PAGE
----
The U.S. Census Bureau projects that the number of Americans age 65 and older will rise to nearly 21% of the population by 2030, up from 15% in 2015. As the U.S. population continues to age, opportunities for financial abuse of the elderly will likely continue to grow as well.
One of the first steps toward preventing elder financial abuse is to have conversations with the important people in your life, including your financial advisor, about how you can work together to safeguard your money and preserve your financial future.
In recognition of World Elder Abuse Awareness Day on June 15 and to help protect yourself or your loved ones from financial fraud and exploitation, we suggest the following tips:
- Plan ahead to protect your assets and to ensure your wishes are followed. Talk to someone at your financial institution, an attorney, or financial advisor about the best options for you.
- Carefully choose a trustworthy person to act as your agent in all estate planning matters. Name a trusted contact to your brokerage account. Be careful in naming a power of attorney. Select those who have your best interest at heart.
- Never give personal information, including your Social Security Number, account number, or other financial information to anyone over the phone unless you initiated the call and the other party is trusted.
- Stay alert to common fraud schemes. Never pay a fee or taxes to collect sweepstakes or lottery “winnings”; be wary of common online romance scams.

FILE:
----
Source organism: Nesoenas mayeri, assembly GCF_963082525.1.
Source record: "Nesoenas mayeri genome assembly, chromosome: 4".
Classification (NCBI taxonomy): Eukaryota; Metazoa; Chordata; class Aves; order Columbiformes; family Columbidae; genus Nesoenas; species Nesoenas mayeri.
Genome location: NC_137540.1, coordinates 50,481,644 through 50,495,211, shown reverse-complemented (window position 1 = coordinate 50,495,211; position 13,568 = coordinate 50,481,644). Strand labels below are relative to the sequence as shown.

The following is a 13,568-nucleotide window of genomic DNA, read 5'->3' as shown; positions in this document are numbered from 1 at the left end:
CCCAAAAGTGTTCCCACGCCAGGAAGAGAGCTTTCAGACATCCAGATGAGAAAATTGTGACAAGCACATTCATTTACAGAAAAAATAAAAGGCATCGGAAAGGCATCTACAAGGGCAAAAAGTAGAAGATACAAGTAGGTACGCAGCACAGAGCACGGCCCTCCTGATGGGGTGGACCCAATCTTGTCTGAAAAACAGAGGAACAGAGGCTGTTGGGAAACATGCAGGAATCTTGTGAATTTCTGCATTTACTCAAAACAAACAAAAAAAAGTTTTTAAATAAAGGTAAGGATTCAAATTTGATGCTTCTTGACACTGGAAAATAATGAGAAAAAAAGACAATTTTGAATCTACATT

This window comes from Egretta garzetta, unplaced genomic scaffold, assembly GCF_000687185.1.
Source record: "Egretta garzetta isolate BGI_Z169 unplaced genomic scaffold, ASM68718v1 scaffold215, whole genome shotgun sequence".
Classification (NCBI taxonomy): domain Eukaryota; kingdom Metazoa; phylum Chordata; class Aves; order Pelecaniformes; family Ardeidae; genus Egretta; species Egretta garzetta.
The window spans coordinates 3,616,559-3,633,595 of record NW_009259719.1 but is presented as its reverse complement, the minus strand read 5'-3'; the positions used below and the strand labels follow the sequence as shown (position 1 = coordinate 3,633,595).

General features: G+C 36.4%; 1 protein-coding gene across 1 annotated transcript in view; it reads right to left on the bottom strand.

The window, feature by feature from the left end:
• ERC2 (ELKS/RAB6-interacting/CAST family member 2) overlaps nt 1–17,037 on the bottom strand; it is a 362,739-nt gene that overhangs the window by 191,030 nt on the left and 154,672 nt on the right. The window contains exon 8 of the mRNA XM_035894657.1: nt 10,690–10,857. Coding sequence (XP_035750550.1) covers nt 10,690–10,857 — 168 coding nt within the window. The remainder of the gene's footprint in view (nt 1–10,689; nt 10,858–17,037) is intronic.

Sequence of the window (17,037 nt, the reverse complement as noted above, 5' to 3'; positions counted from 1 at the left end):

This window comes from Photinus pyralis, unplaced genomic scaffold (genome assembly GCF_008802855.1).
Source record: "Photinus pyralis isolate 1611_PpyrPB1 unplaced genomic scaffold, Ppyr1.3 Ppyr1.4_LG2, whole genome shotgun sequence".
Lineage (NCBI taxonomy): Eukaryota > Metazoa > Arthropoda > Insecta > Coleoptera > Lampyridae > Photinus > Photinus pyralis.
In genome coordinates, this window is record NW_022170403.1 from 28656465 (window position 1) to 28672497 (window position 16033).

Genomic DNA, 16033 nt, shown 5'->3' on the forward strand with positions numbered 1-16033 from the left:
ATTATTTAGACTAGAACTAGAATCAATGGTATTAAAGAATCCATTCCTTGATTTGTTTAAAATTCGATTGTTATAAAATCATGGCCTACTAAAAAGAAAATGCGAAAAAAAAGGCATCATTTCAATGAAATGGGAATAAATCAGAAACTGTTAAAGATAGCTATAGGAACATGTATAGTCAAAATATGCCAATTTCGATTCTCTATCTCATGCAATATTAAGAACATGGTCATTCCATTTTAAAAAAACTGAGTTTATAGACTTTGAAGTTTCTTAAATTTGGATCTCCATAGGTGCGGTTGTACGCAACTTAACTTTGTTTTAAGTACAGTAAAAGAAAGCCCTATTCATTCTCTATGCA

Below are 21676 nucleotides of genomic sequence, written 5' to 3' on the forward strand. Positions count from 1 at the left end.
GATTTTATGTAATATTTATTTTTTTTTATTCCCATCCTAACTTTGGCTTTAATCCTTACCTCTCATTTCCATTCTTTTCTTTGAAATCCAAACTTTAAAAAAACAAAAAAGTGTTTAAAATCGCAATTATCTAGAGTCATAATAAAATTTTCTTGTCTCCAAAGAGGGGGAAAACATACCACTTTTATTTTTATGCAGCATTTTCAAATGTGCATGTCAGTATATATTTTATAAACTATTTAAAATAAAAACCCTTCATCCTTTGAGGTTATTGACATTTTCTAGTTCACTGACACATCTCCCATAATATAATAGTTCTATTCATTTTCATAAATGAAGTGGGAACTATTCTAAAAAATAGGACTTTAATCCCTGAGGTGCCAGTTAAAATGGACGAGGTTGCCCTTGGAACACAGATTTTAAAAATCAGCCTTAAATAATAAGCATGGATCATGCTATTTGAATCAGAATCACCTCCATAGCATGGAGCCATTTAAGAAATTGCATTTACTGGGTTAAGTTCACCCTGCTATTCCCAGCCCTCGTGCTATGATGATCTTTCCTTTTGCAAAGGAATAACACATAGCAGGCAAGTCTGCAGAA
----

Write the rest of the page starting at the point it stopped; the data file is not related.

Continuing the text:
- Never rush into a financial decision. Ask for details in writing and consult with a financial advisor or attorney before signing any document you don’t understand.
- Check references and credentials before hiring anyone. Don’t allow workers, home health care aides, or others to have access to information about your finances. Make sure to lock up your checkbook, ATM card, account statements, and other sensitive information when others will be in your home.
- Pay with checks and debit/credit cards instead of cash to keep a paper trail. Review your monthly statements to ensure you recognize all transactions in your account. Alert your financial institution right away if you notice unauthorized activity in your account.
- You have the right not to be threatened or intimidated. If you believe you are a victim of elder financial abuse, tell your financial advisor, contact your local Adult Protective Services, or call your local police for help.